Steampunk culture: an introduction

Next month sees a steampunk festival in Lincoln. Here's what you need to know . . .

Next month Lincoln is to host a steampunk festival. Whether you know it or not, you may well already have enjoyed some steampunk culture.

A genre of books, films and games, steampunk is set in the world of Victorian science-fiction. The science-obsessed Victorians were the first to create speculative fantasies about what we might be able to achieve with technology: HG Wells's The Time Machine, Jules Verne's Journey to the Centre of the Earth, or Arthur Conan Doyle's The Lost World.

Since the 1960s, writers who grew up loving these Victorian fantasies have been creating their own – full of clanking machinery, brass spectacles, ingenious clockwork inventions by eccentric professors, and – the signature steampunk item – flights by zeppelin.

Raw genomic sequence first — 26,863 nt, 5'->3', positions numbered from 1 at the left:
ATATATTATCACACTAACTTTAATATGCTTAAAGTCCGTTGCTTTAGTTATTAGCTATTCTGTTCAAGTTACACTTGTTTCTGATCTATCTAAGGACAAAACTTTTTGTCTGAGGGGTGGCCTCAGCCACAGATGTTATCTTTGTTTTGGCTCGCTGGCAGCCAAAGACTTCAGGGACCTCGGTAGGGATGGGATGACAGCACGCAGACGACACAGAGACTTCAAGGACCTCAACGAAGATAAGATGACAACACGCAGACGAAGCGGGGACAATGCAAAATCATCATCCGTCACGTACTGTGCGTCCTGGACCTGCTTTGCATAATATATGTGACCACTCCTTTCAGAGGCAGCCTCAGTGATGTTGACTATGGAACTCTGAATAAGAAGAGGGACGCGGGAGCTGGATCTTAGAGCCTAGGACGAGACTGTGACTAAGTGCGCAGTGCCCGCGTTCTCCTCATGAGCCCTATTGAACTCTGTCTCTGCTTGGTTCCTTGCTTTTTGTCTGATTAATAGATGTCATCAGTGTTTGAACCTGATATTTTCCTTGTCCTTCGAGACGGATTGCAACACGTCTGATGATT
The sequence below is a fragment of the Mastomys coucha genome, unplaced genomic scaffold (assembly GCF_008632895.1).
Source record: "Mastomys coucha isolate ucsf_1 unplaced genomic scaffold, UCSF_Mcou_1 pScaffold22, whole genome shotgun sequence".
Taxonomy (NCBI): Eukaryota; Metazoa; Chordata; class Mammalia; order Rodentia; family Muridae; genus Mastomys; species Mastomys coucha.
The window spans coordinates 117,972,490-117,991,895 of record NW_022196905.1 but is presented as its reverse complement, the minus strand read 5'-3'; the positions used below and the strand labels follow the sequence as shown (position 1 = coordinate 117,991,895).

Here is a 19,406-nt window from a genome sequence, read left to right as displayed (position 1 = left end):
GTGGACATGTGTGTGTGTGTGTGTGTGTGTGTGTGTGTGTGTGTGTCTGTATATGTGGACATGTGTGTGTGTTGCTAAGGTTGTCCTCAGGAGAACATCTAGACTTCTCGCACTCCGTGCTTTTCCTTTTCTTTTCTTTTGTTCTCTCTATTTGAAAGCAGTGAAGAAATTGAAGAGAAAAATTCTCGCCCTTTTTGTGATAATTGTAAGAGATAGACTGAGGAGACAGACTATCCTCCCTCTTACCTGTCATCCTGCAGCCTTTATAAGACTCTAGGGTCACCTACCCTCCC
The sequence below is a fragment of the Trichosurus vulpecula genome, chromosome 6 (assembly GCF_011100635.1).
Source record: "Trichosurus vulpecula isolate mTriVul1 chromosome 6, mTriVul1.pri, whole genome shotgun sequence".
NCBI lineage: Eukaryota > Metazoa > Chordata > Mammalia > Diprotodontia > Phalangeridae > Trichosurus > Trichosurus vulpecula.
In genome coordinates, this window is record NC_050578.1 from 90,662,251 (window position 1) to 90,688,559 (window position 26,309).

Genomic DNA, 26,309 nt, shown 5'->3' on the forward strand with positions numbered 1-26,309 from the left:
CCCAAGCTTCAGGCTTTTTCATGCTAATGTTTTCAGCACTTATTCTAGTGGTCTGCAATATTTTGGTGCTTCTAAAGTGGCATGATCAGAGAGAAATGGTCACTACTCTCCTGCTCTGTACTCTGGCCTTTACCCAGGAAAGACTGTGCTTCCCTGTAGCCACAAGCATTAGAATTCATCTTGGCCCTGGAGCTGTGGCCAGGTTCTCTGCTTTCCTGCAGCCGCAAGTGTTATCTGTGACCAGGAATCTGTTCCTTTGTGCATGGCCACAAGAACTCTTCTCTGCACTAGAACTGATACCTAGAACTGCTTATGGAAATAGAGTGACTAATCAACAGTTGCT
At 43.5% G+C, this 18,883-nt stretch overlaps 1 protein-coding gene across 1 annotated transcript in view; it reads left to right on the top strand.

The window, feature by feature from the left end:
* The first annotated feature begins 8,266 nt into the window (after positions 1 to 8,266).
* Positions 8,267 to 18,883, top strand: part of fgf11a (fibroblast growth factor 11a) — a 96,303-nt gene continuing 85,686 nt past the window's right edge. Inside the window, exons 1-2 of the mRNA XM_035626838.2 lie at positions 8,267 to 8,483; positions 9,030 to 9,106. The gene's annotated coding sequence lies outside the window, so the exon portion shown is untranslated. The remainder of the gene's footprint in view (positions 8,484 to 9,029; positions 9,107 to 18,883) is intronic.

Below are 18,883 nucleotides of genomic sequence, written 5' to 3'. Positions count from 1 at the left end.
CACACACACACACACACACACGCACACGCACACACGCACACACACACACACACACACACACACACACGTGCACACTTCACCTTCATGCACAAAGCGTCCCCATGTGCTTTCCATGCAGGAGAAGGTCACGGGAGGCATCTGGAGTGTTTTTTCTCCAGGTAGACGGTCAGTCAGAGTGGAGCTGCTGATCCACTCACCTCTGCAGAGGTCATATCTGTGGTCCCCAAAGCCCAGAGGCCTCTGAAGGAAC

If this is all ringing a brass-and-mahogany-trimmed bell, that's because the once niche culture has slowly been seeping into the mainstream. Philip Pullman's Golden Compass is pretty steampunk, David Bowie's turn as Tesla in the 2006 film The Prestige was quite steampunk, and last year's Sherlock Holmes movie with Robert Downey Junior was very steampunk indeed.

The aesthetic is an ornate antidote to Apple and Ikea sleekness. Handmade crafts site Etsy currently lists more than 50,000 steampunk-style products to buy including fob watches, computer keyboards made from original Victorian typewriters and multi-lensed goggles. You could start a journey into steampunk with China Mieville's novel Perdido Street Station, or try one of the newly released Parasol Protectorate series about Victorian vampires. You could play the gloriously atmospheric online game Echo Bazaar. Or you could wait: with clattering cogs and a fug of ether, steampunk is coming.


Naomi Alderman

The GuardianTramp

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